With just a few lines of code, your Rails application can verify phone numbers and add an additional layer of security with Twilio Verify.
In this Quickstart, you will learn how to:
- Sign up for Twilio
- Set up your development environment
- Send your first SMS phone verification
- Check verification codes
Short on time? Spin up a low-code, fully editable verification demo in less than 2 minutes using Twilio's Code Exchange and Quick Deploy here.
If you already have a Twilio account, you’re all set here! Feel free to jump to the next step.
Before you can send an SMS from Python, you'll need to sign up for a Twilio account or sign into your existing account.
You can sign up for a free Twilio trial account here.
- When you sign up, you'll be asked to verify your personal phone number. This helps Twilio verify your identity and also allows you to send test verification messages to your phone from your Twilio account while in trial mode. This phone verification step is exactly what you'll learn how to build in this tutorial!
- Once you verify your number, you'll be asked to create a project. For the sake of this tutorial, you can click on the "Learn and Explore" template. Give your project a name, or just click "skip remaining steps" to continue with the default.
- Once you get through the project creation flow, you'll arrive at your project dashboard in the Twilio Console. This is where you'll be able to access your Account SID, authentication token, create a verification service, and more.
If you've sent SMS with Twilio in the past, you might remember needing to buy a phone number. With Twilio Verify, we take care of that for you! The Verify API selects the best routes for quickly and reliably delivering verification codes globally.
Verify uses Services for configuration. To send a Verify API request you will need both your Twilio Credentials and a Service SID. You can create and update a Service in two ways:
Services can be used to edit the name (which shows up in the message template), set the code length (4-10 characters), enable settings like the "do not share warning" and more.
Now that you have a Twilio account and a verification service, you can start writing some code! To make things even easier, we'll next install Twilio's official helper for Ruby applications.
If you’ve gone through one of our other Ruby Quickstarts already and have Ruby and the Twilio Ruby helper library installed, you can skip this step and get straight to sending your first verification.
To start a phone verification, you’ll need to have Ruby and the Twilio Ruby helper library installed.
If you're using Mac, you probably already have Ruby installed but an older version. You can use homebrew to install the latest version using the following command:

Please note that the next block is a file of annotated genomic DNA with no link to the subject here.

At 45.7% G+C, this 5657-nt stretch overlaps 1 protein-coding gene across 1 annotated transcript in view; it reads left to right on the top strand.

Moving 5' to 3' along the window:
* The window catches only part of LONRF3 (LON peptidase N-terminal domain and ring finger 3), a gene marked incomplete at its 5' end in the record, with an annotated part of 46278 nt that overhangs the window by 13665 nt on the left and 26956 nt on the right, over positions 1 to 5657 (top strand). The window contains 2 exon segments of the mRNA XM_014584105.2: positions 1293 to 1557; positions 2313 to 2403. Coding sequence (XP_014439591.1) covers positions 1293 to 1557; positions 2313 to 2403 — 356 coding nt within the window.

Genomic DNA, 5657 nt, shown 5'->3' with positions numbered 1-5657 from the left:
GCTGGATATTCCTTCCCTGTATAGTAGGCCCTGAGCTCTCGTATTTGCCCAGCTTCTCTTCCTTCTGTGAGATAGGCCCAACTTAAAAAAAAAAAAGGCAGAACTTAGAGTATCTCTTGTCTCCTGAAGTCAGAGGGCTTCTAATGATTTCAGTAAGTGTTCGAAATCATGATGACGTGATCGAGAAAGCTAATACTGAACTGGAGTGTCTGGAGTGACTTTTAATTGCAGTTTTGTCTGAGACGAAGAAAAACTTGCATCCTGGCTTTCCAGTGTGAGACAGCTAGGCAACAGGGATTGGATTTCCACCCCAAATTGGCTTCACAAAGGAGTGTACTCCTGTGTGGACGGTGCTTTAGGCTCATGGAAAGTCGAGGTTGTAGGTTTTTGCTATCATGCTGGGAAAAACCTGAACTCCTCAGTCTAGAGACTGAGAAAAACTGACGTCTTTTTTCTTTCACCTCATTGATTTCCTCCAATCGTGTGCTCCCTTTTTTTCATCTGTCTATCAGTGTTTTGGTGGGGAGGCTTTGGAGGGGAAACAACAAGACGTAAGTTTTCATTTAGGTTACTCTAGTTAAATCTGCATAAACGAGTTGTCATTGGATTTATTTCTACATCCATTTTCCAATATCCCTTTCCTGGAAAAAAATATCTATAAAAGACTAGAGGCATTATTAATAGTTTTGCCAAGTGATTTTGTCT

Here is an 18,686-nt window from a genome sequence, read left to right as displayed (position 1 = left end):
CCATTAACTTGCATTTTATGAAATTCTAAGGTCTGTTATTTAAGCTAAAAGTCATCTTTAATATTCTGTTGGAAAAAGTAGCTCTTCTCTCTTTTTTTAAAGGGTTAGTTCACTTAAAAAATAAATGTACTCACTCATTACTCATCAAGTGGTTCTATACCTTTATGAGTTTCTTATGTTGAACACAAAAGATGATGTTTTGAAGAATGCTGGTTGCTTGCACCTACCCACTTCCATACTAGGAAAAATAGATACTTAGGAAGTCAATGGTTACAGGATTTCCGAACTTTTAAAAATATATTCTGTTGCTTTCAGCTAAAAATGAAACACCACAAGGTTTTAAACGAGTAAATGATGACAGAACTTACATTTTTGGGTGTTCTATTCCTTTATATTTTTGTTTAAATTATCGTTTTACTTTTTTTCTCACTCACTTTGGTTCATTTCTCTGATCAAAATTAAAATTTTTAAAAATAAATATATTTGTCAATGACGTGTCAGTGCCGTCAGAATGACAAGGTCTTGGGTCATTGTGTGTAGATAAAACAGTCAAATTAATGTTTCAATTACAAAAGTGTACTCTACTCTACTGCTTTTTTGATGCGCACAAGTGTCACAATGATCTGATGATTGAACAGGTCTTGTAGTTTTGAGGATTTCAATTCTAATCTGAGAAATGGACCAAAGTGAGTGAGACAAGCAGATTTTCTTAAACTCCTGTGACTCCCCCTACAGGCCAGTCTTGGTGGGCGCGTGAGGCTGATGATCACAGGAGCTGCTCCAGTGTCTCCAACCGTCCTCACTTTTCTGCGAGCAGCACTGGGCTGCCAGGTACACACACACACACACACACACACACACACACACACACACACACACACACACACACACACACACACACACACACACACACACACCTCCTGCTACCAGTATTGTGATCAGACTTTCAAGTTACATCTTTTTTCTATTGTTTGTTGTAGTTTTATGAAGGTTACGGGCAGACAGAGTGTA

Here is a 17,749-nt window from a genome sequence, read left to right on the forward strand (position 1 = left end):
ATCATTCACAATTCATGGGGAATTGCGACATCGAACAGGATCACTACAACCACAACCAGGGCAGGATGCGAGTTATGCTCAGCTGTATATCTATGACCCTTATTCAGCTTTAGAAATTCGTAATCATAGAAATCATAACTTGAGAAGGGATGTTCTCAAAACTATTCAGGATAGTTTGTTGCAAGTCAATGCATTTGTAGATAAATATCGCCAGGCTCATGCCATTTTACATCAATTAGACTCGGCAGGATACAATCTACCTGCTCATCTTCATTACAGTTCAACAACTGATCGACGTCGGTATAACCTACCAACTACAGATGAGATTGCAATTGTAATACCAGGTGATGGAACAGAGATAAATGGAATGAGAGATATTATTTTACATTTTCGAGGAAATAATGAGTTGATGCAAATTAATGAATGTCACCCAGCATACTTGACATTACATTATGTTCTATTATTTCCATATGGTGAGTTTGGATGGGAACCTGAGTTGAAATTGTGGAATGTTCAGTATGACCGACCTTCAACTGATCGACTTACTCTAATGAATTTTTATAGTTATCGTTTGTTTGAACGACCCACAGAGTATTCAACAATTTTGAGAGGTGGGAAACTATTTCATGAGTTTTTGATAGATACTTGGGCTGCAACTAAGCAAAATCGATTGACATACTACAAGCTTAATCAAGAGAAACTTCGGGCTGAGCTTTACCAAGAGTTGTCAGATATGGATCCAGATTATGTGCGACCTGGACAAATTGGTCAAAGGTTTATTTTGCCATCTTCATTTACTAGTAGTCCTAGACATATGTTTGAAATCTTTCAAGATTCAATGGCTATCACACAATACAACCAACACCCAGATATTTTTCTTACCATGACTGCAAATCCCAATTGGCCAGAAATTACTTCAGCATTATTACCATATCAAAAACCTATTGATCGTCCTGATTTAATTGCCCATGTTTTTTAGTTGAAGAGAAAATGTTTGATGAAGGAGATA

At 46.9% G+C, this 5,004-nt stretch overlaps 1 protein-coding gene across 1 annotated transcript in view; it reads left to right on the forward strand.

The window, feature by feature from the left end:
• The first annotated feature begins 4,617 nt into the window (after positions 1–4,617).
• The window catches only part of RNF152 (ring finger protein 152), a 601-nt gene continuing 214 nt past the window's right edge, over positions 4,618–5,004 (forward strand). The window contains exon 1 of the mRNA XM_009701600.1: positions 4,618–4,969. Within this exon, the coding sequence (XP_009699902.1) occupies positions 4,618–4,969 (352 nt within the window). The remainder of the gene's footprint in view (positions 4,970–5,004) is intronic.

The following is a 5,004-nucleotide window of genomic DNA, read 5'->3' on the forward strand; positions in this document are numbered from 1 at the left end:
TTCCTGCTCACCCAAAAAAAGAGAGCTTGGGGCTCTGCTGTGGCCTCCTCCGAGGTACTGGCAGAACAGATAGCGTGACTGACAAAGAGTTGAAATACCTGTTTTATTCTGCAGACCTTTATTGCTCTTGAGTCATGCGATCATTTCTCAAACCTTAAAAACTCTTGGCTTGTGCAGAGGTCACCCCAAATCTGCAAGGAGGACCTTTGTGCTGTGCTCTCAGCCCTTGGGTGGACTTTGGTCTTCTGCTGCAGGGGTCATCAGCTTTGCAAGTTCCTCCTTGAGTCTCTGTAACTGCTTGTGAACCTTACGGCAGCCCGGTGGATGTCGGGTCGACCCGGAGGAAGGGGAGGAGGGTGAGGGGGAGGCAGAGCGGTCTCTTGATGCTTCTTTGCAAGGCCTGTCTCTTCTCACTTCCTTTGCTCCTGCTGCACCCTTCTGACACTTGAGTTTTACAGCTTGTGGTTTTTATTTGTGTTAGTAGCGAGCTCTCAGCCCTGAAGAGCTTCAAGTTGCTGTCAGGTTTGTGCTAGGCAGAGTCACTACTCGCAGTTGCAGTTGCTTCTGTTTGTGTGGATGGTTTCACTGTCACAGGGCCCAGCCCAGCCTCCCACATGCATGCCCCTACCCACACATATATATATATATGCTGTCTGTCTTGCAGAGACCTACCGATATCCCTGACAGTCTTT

brew install ruby
If you’re on a Linux machine, you can install it using your default package manager, for example for Ubuntu:
sudo apt-get install ruby-full
For other distributions, you can find the command in this listing.
You can check if Ruby is installed and which version by opening up a terminal and running the following command:
You should see something like:
$ ruby --version ruby 2.6.3p62 (2019-04-16 revision 67580) [x86_64-darwin18]
Windows users can use RubyInstaller.
Twilio’s Ruby SDK supports older versions of Ruby. But for this quickstart, we recommend using at least Ruby 2.3 for compatibility with some of the dependencies used.
Start by cloning our Rails repository.
git clone firstname.lastname@example.org:TwilioDevEd/verify-v2-quickstart-rails.git
If you don't have git installed or prefer to download the source code you can grab a zip file of the project here.
You'll need to have bundler installed in your Ruby environment, simply run the command:
gem install bundler
Once it's installed, you'll be able to install all the quickstart's dependencies by navigating to its directory and running bundler:
cd verify-v2-quickstart-rails bundle install
.env. This is where we'll store sensitive data in environment variables.
cp .env.example .env
the application will automatically read and load those environments variables from the
.env file. Finally, all that's left to do is run the migrations which will prepare an SQLite database automatically for you and start the development server:
rails db:migrate rails server
If your credentials are set up correctly you'll soon get a message that the app is up!
Navigate to http://localhost:3000/register. You should see a registration form that looks like this:
Enter your phone number and choose which channel to request verification over. Finally hit the green
Sign Up button and wait. You'll either receive a phone call or an SMS with the verification token. If you requested a phone call, as an additional security feature you may need to interact to proceed (the call will tell you to enter a number on the phone keypad).
Enter the token into the Verification entry form and click 'Verify':
And with that, your demo app is protected with Twilio's Phone Verification!
Your demo app is now keeping fraudulent users from registering with your business and polluting your database. Next, check out all of the variables and options available to you in the Verify API Reference.
After that, check out adding additional verification channels supported by the Verify API like:
Lastly, to protect your service against fraud, view our guidance on Preventing Toll Fraud when using Verify.